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Ex parte McCarthy

Supreme Court of California
May 31, 1887
72 Cal. 384 (Cal. 1887)


         Application for a writ of habeas corpus.


         M. S. Wirt, and Martin Quinlan, for Petitioner.

          E. B. Stonehill, for Respondent.

         JUDGES: In Chambers. Searls, C. J.


          SEARLS, Judge

         The petitioner, Alice McCarthy, was convicted of vagrancy in the Police Court in and for the city and county of San Francisco, and upon an appeal to the Superior Court the judgment was affirmed.

         She now asks to be discharged, upon the ground that the complaint against her stated no offense of which the court could take jurisdiction, and hence that the judgment is void.

         The substance of so much of the complaint as is necessary to be stated is, that Alice McCarthy, on and from the twenty-sixth day of April to the twenty-sixth day of May, 1887, at the city and county of San Francisco, committed a misdemeanor, and during said period "willfully and unlawfully was, has been, and during said time continued to be, and still is, an idle and dissolute person, who wanders and roams, and has during said time wandered and roamed, about the streets of said city and county, at late and unusual hours of the night."

         Section 647 of the Penal Code, under which petitioner was convicted, specifies various acts as constituting vagrancy, among which are common prostitutes, common drunkards, etc., including, also, idle and dissolute persons who wander and roam about the streets, etc., using the language of the complaint herein.

The first clause of the section is in the following language:

         " Every person (except a California Indian) without visible means of living, who has the physical ability to work, and who does not for space of ten days seek employment, nor labor when employment is offered him; every healthy beggar who solicits alms as a business,. .. . is a vagrant."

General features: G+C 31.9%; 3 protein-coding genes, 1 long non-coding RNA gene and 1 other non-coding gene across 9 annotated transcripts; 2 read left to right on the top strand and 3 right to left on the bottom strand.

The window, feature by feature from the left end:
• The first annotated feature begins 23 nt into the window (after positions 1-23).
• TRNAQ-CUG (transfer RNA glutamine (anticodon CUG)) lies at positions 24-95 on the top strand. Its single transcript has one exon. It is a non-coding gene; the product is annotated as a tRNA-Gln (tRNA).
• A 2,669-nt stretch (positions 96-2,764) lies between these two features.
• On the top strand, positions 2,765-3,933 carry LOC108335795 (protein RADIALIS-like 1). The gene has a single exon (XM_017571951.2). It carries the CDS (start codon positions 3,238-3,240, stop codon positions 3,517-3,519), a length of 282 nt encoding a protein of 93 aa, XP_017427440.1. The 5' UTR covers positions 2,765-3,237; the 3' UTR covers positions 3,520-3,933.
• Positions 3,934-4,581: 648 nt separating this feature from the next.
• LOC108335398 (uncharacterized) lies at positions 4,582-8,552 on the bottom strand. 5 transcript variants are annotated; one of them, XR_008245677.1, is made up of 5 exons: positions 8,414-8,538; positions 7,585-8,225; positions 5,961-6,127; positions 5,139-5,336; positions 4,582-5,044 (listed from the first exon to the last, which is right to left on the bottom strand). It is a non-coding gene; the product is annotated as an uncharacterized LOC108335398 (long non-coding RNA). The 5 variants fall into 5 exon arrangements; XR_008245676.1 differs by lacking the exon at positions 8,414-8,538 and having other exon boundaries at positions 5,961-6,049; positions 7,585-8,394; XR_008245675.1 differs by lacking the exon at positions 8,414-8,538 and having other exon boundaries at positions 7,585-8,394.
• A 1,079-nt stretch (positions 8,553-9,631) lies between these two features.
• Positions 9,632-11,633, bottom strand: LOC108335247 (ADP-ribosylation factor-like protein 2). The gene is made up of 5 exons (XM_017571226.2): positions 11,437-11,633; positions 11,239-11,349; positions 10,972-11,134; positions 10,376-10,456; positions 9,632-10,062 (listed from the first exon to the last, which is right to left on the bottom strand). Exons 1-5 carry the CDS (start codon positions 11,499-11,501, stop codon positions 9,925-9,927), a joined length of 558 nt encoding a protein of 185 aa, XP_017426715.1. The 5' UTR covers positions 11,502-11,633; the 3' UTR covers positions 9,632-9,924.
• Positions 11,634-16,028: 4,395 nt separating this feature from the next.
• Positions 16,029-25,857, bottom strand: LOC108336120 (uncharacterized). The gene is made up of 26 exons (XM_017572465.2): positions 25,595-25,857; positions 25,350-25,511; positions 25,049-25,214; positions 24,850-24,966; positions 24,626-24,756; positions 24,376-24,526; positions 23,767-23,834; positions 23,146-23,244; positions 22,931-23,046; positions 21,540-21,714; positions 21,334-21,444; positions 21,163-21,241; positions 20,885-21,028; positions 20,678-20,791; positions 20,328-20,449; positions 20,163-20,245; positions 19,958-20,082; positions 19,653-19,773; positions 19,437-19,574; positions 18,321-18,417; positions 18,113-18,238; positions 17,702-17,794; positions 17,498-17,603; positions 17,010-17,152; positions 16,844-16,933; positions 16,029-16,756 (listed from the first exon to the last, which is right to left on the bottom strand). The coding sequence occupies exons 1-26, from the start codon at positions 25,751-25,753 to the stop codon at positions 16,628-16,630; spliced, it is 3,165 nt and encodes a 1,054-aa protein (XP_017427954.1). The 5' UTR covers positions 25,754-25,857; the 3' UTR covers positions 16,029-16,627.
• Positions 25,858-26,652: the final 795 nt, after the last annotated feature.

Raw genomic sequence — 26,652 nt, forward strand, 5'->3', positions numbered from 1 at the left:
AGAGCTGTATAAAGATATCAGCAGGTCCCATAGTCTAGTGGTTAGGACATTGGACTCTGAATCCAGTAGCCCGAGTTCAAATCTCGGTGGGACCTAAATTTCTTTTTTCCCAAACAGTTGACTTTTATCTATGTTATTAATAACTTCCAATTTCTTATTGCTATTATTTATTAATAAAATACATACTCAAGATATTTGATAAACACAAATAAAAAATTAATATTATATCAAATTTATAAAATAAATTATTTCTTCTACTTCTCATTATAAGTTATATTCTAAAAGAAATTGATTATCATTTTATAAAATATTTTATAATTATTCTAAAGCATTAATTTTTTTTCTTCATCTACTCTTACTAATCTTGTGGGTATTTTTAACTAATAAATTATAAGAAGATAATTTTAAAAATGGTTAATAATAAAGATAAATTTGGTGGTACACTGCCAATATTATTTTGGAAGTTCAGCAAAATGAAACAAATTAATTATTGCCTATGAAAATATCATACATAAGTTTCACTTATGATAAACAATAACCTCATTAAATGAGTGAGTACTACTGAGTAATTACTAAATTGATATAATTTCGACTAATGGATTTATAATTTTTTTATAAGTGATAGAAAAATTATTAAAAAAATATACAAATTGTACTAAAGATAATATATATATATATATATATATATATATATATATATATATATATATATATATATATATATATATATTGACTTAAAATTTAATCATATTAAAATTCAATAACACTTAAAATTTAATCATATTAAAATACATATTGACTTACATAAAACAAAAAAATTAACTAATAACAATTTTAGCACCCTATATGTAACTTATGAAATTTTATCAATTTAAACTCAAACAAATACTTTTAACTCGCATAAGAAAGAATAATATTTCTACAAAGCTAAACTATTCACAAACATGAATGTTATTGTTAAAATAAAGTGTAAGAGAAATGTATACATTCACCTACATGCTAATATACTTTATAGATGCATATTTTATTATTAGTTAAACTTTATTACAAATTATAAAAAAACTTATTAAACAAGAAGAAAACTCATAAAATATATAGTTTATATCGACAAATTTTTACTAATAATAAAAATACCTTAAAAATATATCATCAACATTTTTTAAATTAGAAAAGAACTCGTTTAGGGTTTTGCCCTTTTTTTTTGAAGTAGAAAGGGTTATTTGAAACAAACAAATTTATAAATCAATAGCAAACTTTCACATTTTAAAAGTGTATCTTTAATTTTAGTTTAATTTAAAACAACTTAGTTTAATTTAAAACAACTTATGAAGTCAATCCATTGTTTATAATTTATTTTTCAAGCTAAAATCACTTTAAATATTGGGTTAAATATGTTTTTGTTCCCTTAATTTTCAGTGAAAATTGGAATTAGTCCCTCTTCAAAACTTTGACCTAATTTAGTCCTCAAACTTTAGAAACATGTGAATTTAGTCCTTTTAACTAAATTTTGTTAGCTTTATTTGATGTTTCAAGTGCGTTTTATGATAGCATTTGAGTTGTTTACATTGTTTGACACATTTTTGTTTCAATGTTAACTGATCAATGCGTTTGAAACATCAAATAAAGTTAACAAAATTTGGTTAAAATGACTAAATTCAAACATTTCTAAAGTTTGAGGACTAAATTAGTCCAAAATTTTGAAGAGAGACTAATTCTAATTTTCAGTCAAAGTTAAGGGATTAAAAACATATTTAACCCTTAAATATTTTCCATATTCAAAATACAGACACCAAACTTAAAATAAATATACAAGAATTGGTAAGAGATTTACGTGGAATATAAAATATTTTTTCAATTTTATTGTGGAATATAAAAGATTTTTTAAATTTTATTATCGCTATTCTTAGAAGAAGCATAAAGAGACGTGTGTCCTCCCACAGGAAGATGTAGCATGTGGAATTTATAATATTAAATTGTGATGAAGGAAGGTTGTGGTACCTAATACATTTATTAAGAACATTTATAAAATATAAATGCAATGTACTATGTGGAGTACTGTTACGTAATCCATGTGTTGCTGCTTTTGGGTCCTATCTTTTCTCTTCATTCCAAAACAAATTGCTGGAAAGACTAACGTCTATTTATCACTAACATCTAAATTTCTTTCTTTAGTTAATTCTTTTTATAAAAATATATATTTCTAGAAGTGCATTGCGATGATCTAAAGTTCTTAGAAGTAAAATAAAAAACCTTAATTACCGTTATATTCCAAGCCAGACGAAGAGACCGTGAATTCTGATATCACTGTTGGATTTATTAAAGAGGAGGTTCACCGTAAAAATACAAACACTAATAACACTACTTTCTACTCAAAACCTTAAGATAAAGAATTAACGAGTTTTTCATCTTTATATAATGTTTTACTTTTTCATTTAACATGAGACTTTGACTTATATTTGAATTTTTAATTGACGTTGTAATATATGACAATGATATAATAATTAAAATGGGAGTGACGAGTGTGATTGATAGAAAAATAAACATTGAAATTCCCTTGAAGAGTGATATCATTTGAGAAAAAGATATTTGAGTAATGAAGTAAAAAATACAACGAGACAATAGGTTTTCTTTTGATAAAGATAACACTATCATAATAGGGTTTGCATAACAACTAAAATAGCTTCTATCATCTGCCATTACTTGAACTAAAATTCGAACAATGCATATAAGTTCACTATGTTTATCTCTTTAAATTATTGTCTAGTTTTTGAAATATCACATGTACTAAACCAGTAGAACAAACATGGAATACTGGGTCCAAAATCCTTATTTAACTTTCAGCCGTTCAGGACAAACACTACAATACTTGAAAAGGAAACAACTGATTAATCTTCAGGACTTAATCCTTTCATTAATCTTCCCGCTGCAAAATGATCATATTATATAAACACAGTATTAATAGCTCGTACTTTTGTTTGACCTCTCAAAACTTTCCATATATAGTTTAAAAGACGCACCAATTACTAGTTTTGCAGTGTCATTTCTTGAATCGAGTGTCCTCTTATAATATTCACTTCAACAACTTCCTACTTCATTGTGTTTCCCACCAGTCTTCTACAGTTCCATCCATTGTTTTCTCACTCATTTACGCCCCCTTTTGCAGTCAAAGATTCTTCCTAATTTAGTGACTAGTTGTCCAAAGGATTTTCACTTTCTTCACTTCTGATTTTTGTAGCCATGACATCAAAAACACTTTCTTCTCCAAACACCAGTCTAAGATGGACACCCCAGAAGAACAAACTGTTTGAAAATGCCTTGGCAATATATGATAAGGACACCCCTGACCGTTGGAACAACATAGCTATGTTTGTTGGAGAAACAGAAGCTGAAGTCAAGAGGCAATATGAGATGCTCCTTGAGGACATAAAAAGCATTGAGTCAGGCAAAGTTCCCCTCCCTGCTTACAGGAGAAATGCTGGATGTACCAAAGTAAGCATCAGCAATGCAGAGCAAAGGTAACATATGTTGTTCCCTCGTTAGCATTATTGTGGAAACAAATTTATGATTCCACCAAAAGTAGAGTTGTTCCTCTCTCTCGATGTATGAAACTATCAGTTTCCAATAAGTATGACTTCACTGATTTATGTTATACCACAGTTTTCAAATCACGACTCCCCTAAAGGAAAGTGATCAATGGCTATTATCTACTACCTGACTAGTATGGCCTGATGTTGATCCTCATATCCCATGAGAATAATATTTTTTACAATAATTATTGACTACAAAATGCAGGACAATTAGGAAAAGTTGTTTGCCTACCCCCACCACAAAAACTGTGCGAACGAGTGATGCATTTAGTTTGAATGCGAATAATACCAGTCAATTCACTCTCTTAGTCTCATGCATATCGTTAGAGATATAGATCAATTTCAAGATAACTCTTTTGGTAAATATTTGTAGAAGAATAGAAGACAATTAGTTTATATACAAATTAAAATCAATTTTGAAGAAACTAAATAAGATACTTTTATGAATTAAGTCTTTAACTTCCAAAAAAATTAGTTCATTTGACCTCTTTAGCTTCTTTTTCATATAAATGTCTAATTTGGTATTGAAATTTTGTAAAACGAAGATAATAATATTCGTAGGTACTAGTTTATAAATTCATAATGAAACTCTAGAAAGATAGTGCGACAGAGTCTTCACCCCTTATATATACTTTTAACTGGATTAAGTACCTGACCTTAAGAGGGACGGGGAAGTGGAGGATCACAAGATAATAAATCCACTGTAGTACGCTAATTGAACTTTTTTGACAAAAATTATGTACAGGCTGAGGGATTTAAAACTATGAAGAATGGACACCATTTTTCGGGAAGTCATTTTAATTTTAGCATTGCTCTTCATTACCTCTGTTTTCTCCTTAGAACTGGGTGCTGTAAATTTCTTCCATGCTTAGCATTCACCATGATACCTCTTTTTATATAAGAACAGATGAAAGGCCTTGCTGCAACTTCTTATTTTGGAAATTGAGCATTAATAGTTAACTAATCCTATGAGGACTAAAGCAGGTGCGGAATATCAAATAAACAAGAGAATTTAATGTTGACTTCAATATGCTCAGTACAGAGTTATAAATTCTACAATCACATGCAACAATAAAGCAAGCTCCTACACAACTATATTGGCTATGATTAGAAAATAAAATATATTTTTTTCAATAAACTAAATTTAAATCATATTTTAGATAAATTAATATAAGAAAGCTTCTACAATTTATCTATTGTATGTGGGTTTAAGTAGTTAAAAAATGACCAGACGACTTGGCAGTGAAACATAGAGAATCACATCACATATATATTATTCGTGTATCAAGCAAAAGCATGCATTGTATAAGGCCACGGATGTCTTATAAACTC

The contention of petitioner is, that the statute is to be construed in the light of this first clause, and as though its requirements were repeated in connection with each of the other acts defined as constituting vagrancy, and that to charge a defendant with being a common drunkard, a healthy beggar, an associate of known thieves, etc., is not sufficient to constitute him a vagrant, without further charging him to be without visible means of living, etc.

         I do not so construe the statute. It enumerates in several groups certain acts which shall constitute vagrancy, and he or she who is guilty of the acts thus enumerated in any one of these gro ups is liable to the penalty of the statute. [14 P. 97] (People v. Frank , 28 Cal. 508.)

         The complaint charges all of the acts specified in one of these groups, and is therefore sufficient. The fact that it states in addition some of the acts specified in other and independent groups of the same section does not invalidate it.

         The case of People v. Forbes, 4 Park. Cr. 611, relied on by petitioner's counsel, is not in point.

         In that case, the defendant was shown to have been convicted as a vagrant in this, to wit, "that she is a common prostitute and idle person."

         In that state (New York), there were two separate statutes under which a conviction of vagrancy could be had. One applied to "all common prostitutes who had no lawful employment whereby to maintain themselves," under which the defendant was presumed to have been convicted; and as the record only showed that she was a common prostitute, etc., and failed to show or charge that she was "without lawful employment," etc., it was held insufficient.

         Under our statute, as was well said in that case, every word which defines the class or makes a part of the description is material and important, but those words which go to define any other class of vagrants need not be inserted.

         The doctrine of People v. Forbes, supra, applies to those of the charges set out in the complaint which fail to state all the requisite facts to constitute vagrancy, but has no application to the charge against defendant herein quoted, which standing alone is sufficient to maintain and uphold the judgment.

         The court had jurisdiction of the prisoner, and she was convicted of an offense within the statute.

         The prayer of the petitioner is denied, and she is remanded to the custody of the sheriff.

Summaries of

Ex parte McCarthy

Supreme Court of California
May 31, 1887
72 Cal. 384 (Cal. 1887)
Case details for

Ex parte McCarthy

Case Details

Full title:Ex parte ALICE McCARTHY, on Habeas Corpus

Court:Supreme Court of California

Date published: May 31, 1887


72 Cal. 384 (Cal. 1887)
14 P. 96

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